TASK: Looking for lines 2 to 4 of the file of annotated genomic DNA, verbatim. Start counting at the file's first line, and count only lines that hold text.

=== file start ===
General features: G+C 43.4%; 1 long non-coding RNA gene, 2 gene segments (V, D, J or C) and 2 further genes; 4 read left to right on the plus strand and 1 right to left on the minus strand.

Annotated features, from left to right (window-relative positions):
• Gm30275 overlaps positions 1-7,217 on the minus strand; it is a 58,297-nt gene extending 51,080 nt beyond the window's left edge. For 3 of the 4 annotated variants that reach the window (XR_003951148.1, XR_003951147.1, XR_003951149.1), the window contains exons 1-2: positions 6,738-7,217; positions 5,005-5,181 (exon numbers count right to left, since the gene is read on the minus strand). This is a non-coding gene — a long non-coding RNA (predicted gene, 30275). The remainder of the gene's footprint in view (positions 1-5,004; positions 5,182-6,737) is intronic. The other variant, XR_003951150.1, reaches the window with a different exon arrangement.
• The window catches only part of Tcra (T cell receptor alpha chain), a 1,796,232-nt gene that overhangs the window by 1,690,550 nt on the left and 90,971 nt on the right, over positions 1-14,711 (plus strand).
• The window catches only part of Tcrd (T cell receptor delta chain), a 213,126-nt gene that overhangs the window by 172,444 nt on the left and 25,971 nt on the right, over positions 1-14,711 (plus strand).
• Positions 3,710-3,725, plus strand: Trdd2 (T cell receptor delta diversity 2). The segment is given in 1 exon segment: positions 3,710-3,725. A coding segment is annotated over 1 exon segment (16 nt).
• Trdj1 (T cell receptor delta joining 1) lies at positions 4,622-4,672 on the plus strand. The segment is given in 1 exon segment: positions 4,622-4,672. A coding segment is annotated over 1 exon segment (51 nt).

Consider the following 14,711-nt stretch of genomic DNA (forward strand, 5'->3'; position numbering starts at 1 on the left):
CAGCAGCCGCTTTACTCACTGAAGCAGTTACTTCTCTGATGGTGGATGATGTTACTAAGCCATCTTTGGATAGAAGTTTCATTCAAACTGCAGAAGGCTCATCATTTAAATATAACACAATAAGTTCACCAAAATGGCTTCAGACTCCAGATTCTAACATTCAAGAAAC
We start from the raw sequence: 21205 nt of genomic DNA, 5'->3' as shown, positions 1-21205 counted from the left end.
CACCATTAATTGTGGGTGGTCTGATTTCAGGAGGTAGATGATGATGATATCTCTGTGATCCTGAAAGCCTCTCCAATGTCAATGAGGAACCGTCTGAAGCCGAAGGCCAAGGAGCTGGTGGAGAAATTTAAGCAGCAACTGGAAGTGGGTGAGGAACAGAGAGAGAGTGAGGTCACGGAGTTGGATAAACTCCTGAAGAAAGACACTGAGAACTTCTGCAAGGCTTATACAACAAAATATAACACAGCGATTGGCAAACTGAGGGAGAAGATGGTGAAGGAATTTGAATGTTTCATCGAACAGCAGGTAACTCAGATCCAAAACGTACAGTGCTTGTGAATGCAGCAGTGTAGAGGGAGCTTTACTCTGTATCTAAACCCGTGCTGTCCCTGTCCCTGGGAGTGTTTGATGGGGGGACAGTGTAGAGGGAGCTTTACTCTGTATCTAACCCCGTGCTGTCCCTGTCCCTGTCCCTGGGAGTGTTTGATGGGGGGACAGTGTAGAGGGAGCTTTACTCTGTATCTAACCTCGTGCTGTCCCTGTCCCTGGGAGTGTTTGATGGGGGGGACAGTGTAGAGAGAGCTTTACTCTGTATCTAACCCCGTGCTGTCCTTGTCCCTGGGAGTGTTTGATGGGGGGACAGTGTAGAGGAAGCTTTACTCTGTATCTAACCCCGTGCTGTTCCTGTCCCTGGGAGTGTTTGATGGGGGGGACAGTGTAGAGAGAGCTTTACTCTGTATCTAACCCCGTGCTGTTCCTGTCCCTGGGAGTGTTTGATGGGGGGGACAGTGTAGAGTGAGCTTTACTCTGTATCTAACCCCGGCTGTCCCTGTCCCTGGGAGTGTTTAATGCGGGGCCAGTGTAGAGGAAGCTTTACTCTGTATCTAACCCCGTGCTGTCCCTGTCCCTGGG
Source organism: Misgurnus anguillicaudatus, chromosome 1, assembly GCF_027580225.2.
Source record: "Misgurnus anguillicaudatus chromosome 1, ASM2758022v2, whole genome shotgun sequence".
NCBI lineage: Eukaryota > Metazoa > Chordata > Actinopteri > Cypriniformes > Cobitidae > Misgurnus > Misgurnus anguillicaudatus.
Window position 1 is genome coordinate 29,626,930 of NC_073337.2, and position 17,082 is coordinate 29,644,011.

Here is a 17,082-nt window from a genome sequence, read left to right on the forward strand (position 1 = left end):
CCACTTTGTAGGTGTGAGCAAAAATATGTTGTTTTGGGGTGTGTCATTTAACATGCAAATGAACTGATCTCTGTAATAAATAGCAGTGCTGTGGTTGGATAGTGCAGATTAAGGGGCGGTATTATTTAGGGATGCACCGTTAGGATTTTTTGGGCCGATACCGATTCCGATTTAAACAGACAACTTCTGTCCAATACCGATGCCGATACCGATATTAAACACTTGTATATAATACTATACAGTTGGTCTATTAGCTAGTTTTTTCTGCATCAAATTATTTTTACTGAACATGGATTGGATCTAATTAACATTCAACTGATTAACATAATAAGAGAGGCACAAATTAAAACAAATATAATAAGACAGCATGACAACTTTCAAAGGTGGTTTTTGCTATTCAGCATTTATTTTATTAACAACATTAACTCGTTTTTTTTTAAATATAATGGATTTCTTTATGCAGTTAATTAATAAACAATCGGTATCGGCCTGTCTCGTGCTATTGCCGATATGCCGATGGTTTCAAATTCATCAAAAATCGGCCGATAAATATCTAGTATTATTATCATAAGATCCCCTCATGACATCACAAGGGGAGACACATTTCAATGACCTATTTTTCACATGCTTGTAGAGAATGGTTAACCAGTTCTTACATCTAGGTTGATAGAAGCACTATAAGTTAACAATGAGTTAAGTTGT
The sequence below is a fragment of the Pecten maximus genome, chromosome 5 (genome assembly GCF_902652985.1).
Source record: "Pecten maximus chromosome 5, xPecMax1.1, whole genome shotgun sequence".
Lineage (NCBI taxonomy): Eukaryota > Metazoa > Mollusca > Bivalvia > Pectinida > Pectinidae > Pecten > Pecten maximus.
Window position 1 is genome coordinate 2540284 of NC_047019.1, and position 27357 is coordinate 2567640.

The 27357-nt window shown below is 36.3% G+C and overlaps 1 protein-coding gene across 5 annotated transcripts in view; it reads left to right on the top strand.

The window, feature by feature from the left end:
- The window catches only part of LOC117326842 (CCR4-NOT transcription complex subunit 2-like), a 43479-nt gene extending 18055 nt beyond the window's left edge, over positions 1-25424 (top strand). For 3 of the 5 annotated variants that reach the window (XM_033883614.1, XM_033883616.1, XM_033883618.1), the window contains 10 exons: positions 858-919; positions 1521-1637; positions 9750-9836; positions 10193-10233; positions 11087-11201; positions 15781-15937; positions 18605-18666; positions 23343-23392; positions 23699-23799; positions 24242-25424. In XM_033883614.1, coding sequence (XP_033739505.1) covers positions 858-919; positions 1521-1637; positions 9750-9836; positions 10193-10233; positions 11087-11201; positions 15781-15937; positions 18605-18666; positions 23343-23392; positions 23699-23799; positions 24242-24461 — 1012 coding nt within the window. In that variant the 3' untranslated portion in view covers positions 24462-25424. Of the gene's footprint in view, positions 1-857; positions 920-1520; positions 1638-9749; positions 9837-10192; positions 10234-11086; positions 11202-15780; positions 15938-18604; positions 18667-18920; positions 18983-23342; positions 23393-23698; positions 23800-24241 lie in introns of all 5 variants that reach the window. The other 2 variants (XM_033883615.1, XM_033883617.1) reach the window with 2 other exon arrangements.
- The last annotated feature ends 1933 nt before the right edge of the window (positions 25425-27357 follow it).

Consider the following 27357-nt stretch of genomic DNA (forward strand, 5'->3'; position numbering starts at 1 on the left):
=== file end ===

Annotated features, from left to right (window-relative positions):
• Gm30275 overlaps positions 1-7,217 on the minus strand; it is a 58,297-nt gene extending 51,080 nt beyond the window's left edge. For 3 of the 4 annotated variants that reach the window (XR_003951148.1, XR_003951147.1, XR_003951149.1), the window contains exons 1-2: positions 6,738-7,217; positions 5,005-5,181 (exon numbers count right to left, since the gene is read on the minus strand). This is a non-coding gene — a long non-coding RNA (predicted gene, 30275). The remainder of the gene's footprint in view (positions 1-5,004; positions 5,182-6,737) is intronic. The other variant, XR_003951150.1, reaches the window with a different exon arrangement.
• The window catches only part of Tcra (T cell receptor alpha chain), a 1,796,232-nt gene that overhangs the window by 1,690,550 nt on the left and 90,971 nt on the right, over positions 1-14,711 (plus strand).